Earning two Academy Awards on each musical, for Best Picture and Best Direction, Wise shared the latter award for "West Side Story" with co-director Jerome Robbins — the first such occurrence.
Wise fell into the business when his older brother — then an accountant at RKO — got him a job at the studio. He then worked his way up from sound editor on "The Gay Divorcee" and "Top Hat" to film editing on such movies as "The Bachelor Mother," "The Hunchback of Notre Dame," "My Favorite Wife" and "Dance, Girl, Dance" before landing the Orson Welles epic "Citizen Kane." He was the sole surviving crew member of that movie until his passing.
Eventually becoming a director, his credits include "The Body Snatcher," "The Set-Up," "The Day the Earth Stood Still," "The Desert Rats," "So Big," "Executive Suite," "Helen of Troy," "Tribute to a Bad Man," "Run Silent Run Deep" and "I Want to Live!" — the latter earned him his first Oscar nomination. After his success with "West Side Story" and "The Sound of Music," Wise went on to direct "Star!," "The Andromeda Strain," "The Hindenburg," "Audrey Rose" and the first "Star Trek" movie. His final directing job was on the 1989 film "Rooftops."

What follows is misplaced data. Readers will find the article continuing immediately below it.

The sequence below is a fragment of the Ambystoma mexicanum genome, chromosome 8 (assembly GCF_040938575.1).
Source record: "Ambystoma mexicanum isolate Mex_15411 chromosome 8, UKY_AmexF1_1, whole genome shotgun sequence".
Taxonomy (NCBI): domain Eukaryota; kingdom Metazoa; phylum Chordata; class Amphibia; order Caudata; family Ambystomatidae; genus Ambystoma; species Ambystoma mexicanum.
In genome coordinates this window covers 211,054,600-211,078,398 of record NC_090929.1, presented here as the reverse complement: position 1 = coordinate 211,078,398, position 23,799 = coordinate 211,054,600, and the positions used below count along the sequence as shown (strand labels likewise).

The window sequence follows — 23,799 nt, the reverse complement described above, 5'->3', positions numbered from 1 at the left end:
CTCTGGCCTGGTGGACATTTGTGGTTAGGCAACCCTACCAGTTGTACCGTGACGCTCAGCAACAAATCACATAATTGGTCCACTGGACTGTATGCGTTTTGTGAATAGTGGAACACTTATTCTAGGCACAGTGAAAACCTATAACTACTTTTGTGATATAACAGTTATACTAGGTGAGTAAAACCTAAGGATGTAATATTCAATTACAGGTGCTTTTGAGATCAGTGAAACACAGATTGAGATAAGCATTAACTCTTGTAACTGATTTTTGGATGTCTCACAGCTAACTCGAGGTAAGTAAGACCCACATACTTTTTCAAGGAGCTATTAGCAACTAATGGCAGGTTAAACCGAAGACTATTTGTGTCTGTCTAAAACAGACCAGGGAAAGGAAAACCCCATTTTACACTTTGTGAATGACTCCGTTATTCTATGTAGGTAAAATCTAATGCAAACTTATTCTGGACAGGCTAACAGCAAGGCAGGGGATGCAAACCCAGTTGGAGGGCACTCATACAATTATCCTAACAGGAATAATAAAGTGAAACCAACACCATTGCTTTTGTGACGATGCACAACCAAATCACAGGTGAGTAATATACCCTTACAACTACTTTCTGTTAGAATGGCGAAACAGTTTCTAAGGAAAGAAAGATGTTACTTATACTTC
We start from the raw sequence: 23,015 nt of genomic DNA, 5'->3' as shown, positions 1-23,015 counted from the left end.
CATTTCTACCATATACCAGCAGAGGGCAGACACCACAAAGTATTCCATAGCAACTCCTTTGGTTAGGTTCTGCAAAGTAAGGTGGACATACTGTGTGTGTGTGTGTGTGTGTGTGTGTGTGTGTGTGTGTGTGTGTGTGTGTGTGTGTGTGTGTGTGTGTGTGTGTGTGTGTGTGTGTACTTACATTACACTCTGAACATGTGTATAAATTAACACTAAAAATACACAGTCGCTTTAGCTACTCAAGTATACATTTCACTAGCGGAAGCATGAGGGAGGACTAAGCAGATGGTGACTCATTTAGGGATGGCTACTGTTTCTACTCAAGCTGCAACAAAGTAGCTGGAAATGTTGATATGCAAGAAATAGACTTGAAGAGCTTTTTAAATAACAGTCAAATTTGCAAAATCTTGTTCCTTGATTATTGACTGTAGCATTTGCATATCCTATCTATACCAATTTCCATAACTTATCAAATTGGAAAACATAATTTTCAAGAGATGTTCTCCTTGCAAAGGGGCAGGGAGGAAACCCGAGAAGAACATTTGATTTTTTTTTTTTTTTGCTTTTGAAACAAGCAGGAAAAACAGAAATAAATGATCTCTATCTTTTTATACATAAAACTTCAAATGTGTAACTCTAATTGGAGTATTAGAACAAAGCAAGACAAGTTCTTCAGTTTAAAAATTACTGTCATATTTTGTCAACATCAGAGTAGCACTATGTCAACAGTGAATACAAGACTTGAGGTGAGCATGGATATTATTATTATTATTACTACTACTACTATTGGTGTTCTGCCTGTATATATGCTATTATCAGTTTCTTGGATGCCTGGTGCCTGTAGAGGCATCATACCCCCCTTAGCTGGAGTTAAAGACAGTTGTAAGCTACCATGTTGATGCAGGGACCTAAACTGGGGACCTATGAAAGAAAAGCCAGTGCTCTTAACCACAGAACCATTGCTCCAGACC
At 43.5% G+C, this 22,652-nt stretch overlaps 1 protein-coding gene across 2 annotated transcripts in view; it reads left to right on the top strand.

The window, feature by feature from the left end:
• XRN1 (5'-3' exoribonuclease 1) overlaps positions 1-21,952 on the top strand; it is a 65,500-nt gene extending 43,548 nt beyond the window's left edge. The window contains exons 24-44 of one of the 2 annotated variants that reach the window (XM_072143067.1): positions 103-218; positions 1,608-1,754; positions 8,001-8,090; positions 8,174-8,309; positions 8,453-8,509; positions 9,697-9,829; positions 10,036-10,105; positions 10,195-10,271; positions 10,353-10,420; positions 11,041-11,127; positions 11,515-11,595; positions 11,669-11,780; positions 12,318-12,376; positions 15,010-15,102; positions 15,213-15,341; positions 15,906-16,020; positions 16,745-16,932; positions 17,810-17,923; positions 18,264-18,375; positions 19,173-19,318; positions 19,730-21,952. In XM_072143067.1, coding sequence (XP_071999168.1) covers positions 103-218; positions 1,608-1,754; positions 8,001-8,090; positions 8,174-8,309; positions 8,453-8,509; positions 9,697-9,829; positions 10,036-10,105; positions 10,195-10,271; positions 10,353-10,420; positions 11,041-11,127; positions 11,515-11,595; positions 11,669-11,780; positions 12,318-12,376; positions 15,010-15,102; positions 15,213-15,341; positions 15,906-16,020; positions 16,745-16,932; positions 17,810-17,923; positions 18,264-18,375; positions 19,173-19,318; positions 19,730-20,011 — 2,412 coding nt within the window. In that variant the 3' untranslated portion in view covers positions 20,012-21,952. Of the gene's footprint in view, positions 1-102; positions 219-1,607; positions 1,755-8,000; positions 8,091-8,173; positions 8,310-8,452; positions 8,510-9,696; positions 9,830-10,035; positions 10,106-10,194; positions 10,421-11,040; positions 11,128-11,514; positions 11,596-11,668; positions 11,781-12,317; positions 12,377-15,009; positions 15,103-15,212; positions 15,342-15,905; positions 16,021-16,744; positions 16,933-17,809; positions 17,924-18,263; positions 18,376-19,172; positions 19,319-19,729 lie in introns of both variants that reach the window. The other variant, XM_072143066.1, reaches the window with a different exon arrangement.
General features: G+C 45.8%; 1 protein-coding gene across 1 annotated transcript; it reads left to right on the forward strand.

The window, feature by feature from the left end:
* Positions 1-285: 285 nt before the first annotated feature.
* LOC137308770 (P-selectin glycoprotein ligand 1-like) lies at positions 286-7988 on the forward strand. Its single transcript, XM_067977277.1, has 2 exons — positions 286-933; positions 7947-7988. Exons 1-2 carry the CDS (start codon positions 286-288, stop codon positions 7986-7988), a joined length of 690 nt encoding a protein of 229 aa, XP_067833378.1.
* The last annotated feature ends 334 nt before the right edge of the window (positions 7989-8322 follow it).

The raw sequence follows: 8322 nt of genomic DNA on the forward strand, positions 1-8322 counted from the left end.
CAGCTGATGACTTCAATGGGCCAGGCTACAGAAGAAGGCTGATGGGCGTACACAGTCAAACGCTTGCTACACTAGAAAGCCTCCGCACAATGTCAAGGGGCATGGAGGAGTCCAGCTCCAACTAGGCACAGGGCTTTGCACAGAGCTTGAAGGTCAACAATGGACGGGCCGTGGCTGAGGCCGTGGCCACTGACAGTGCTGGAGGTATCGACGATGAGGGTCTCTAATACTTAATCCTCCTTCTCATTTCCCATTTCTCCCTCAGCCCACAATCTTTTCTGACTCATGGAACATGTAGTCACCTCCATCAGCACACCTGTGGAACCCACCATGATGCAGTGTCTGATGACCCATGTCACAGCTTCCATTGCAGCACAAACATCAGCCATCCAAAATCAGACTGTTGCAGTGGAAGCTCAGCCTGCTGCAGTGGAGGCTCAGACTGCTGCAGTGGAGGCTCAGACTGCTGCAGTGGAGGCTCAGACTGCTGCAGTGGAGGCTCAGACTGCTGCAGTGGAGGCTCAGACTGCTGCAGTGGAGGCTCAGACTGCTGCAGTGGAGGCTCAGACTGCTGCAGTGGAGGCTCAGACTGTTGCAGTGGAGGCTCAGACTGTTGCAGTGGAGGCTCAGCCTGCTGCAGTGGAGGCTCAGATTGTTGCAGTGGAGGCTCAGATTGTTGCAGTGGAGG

Among other accolades bestowed upon Wise include the Academy of Motion Picture Arts and Sciences' Irving G. Thalberg Memorial Award for sustained achievement, the American Film Institute's Life Achievement Award and the Directors Guild of America's Lifetime Achievement Award. He served as president of the DGA from 1971-1975 and held the same position at the Academy of Motion Picture Arts and Sciences 1985-1988
He is survived by his wife, Millicent, his son Robert E. Wise (from his earlier marriage to Patricia Doyle, who died in 1975), his stepdaughter, Pamela Rosenberg, and a granddaughter.